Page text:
Hepatitis C: Let's Get 'Real'

Digestive Disease Week (DDW) 2016

William F. Balistreri, MD


June 24, 2016

In This Article

Cost and Access

Healthcare Expenditure and Trends in Healthcare Utilization

Chronic liver disease is the 12th leading cause of death in the United States.[18] Affected patients, such as those with chronic HCV infection, experience a financial burden due to their disease, including substantial healthcare expenses, negative impact on employment, and a significant impairment in quality of life.

Wadhwa and colleagues[19] evaluated the current burden of hospitalizations due to hepatitis C infection by using the National Inpatient Sample Database to find all subjects for whom hepatitis C was the discharge diagnosis from 1997 to 2012. In 1997, there were 134,161 hospitalizations due to hepatitis C, which rose to 607,056 in 2012. In addition, hospital charges for HCV-related admission increased an average of $2182 per year, while the average length of stay decreased by a small amount each year. In-hospital deaths during HCV admissions decreased an average of 4% per year. Of note, the number of admissions for HCV-related cirrhosis increased by 342%, and the number of admissions for HCV-related HCC increased by 645% during the study period.

A Detailed Cost-Mapping Study

Telaprevir regimens for chronic hepatitis C genotype 1 treatment were associated with an average cost of $189,000 per SVR. Newer DAA regimens are better tolerated and thus may not engender costs associated with side-effect management, which was often necessary with the previous regimens. This, together with their high efficacy, suggests that cost per SVR will be lower for the new regimens compared with that of prior regimens.

Nyberg and colleagues[20] used detailed cost mapping to determine the cost per SVR for patients treated with LDV/SOF ± ribavirin. All inpatient and outpatient cost codes associated with each patient undergoing HCV treatment with this regimen for 1 year were determined. Derived costs were then mapped to each unique code and all codes were linked to 1262 patients who underwent treatment during the study period. This detailed cost-mapping study included total inpatient and outpatient costs associated with all medical care given to each unique patient during treatment. Thus, it included costs over and above the expense of medications. The average cost per SVR was $75,502 for noncirrhotic patients and $100,518 for patients with cirrhosis.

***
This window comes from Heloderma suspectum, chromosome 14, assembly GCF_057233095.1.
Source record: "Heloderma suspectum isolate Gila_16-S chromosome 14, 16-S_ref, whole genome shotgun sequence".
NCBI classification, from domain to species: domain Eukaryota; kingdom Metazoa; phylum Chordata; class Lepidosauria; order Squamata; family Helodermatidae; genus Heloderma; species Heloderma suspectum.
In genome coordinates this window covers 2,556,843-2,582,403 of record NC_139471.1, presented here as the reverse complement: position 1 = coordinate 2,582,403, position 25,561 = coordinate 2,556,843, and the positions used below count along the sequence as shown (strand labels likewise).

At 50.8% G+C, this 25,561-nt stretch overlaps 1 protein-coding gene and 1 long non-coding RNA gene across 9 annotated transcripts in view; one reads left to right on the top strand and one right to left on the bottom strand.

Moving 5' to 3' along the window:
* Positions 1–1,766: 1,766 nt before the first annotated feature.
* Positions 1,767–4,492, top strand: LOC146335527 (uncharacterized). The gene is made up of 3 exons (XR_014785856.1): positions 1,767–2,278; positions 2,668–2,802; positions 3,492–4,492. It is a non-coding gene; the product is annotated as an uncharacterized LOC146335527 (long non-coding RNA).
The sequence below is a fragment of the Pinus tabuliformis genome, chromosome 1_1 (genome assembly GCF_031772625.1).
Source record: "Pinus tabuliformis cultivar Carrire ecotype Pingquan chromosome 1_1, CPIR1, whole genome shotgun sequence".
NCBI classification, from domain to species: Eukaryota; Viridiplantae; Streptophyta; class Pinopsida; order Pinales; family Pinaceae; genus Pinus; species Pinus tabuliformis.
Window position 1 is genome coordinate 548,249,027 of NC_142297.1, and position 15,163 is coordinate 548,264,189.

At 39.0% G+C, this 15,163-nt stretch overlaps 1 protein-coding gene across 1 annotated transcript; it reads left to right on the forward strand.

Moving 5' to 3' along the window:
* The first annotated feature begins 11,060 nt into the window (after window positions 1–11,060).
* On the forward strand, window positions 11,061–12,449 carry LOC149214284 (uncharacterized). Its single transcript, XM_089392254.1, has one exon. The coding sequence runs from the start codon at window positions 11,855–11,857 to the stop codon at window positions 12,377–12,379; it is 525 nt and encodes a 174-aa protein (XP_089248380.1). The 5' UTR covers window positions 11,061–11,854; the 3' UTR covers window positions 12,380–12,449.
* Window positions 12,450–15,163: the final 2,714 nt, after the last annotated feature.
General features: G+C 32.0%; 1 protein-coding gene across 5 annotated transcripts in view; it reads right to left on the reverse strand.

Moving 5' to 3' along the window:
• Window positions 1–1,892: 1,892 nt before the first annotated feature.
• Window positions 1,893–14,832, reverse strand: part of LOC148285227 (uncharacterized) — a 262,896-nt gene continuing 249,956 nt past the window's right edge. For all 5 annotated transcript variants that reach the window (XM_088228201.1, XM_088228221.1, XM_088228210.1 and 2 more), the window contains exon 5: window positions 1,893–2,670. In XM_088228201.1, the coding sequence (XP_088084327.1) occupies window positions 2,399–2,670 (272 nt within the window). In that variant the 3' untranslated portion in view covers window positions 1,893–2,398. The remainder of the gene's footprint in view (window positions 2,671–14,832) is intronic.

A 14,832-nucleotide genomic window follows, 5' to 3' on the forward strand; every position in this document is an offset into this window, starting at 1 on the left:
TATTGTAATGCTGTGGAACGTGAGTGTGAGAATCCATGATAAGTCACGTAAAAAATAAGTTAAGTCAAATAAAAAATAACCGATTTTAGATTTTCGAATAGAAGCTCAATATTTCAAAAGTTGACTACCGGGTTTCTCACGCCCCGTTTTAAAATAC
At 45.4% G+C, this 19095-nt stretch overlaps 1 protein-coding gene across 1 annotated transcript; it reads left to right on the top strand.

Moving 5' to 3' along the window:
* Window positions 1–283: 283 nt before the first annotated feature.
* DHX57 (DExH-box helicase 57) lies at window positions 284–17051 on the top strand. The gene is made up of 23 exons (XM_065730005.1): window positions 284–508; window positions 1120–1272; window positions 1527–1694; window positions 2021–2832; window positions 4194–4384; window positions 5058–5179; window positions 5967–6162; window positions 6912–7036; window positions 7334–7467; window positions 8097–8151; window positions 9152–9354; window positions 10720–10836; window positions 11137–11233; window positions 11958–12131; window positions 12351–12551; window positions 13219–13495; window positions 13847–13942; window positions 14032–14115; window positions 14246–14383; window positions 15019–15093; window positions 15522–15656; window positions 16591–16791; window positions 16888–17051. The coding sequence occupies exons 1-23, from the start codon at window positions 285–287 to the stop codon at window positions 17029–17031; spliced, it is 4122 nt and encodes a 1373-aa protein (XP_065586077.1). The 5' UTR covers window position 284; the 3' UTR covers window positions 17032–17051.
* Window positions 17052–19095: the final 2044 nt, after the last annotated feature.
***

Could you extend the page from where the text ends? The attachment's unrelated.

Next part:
Because of the better tolerability of the new agents and the high SVR, cost per SVR using LDV/SOF ± ribavirin is lower than the cost previously reported for interferon-based treatment with and without first-generation DAAs.

Access to Therapy: Real-World Experience

The improved SVR rates associated with the new DAA regimens allow highly cost-effective treatment, but the economic impact on payers has resulted in limited access to care.

Dieterich and colleagues[21] assessed patients with genotype 1 HCV who had been prescribed 8, 12, or 24 weeks of currently approved DAA regimens in a real-world setting to assess disparities in access to care. Data were obtained from providers and specialty pharmacies through Trio Health's Innervation Platform for 2878 patients in whom an all-oral treatment was intended to commence between October 2014 and June 2015. Unanticipated increases of non-start rates to double-digit levels were observed in commercial and Medicare groups. The theme of denied access to Medicaid patients was noted to have continued with newer DAA regimens. More than 33% of patients who were denied access had stage 3 or 4 fibrosis, were at risk for liver-related complications, and were described as the most urgent candidates for therapy.

Bottom Line

The new DAA regimens really work. Hopefully, in the very near future, clinicians will be able to select and administer a DAA combination that they deem to be optimal for each individual patient.

Now that we have the hepatitis C virus on the run, can a universal cure be attained? At a recent World Health Assembly, member states voted to adopt the first strategy targeted to eliminate worldwide viral hepatitis within the next 14 years. The goal of the Global Health Sector Strategy on Viral Hepatitis is to eradicate viral hepatitis by 2030, saving 7.1 million lives.[22] Targets of the strategy include raising awareness and increasing access to treatment. We have the way. Do we have the will?


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